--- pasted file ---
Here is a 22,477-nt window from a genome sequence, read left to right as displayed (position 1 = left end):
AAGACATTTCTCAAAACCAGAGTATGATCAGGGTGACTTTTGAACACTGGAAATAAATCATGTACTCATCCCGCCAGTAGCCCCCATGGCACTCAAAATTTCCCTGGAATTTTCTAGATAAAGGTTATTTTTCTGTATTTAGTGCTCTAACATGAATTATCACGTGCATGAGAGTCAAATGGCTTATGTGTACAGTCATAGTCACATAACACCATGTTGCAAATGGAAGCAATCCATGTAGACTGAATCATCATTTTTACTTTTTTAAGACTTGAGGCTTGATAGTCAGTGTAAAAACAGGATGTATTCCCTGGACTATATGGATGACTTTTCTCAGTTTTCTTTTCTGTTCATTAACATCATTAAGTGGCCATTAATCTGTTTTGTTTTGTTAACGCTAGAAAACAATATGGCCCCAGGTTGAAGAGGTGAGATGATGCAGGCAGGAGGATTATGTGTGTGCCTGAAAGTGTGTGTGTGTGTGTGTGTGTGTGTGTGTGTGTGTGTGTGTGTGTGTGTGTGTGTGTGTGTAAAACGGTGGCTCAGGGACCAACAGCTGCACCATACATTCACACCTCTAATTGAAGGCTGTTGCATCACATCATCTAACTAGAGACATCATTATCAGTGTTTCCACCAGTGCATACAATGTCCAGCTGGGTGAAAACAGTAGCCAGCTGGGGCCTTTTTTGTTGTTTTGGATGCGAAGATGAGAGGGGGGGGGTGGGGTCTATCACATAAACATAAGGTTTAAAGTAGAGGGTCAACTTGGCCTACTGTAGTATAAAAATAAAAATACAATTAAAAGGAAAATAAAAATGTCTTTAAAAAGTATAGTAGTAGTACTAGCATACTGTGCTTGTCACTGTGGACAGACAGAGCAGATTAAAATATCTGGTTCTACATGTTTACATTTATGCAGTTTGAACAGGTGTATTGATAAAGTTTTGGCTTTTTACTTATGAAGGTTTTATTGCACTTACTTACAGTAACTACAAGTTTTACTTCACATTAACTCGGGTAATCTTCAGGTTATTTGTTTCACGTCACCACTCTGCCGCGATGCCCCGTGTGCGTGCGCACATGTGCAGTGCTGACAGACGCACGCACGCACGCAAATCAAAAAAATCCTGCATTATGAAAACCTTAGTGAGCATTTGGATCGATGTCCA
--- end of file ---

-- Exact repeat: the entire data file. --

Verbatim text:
Here is a 22,477-nt window from a genome sequence, read left to right as displayed (position 1 = left end):
AAGACATTTCTCAAAACCAGAGTATGATCAGGGTGACTTTTGAACACTGGAAATAAATCATGTACTCATCCCGCCAGTAGCCCCCATGGCACTCAAAATTTCCCTGGAATTTTCTAGATAAAGGTTATTTTTCTGTATTTAGTGCTCTAACATGAATTATCACGTGCATGAGAGTCAAATGGCTTATGTGTACAGTCATAGTCACATAACACCATGTTGCAAATGGAAGCAATCCATGTAGACTGAATCATCATTTTTACTTTTTTAAGACTTGAGGCTTGATAGTCAGTGTAAAAACAGGATGTATTCCCTGGACTATATGGATGACTTTTCTCAGTTTTCTTTTCTGTTCATTAACATCATTAAGTGGCCATTAATCTGTTTTGTTTTGTTAACGCTAGAAAACAATATGGCCCCAGGTTGAAGAGGTGAGATGATGCAGGCAGGAGGATTATGTGTGTGCCTGAAAGTGTGTGTGTGTGTGTGTGTGTGTGTGTGTGTGTGTGTGTGTGTGTGTGTGTGTGTGTGTGTAAAACGGTGGCTCAGGGACCAACAGCTGCACCATACATTCACACCTCTAATTGAAGGCTGTTGCATCACATCATCTAACTAGAGACATCATTATCAGTGTTTCCACCAGTGCATACAATGTCCAGCTGGGTGAAAACAGTAGCCAGCTGGGGCCTTTTTTGTTGTTTTGGATGCGAAGATGAGAGGGGGGGGGTGGGGTCTATCACATAAACATAAGGTTTAAAGTAGAGGGTCAACTTGGCCTACTGTAGTATAAAAATAAAAATACAATTAAAAGGAAAATAAAAATGTCTTTAAAAAGTATAGTAGTAGTACTAGCATACTGTGCTTGTCACTGTGGACAGACAGAGCAGATTAAAATATCTGGTTCTACATGTTTACATTTATGCAGTTTGAACAGGTGTATTGATAAAGTTTTGGCTTTTTACTTATGAAGGTTTTATTGCACTTACTTACAGTAACTACAAGTTTTACTTCACATTAACTCGGGTAATCTTCAGGTTATTTGTTTCACGTCACCACTCTGCCGCGATGCCCCGTGTGCGTGCGCACATGTGCAGTGCTGACAGACGCACGCACGCACGCAAATCAAAAAAATCCTGCATTATGAAAACCTTAGTGAGCATTTGGATCGATGTCCA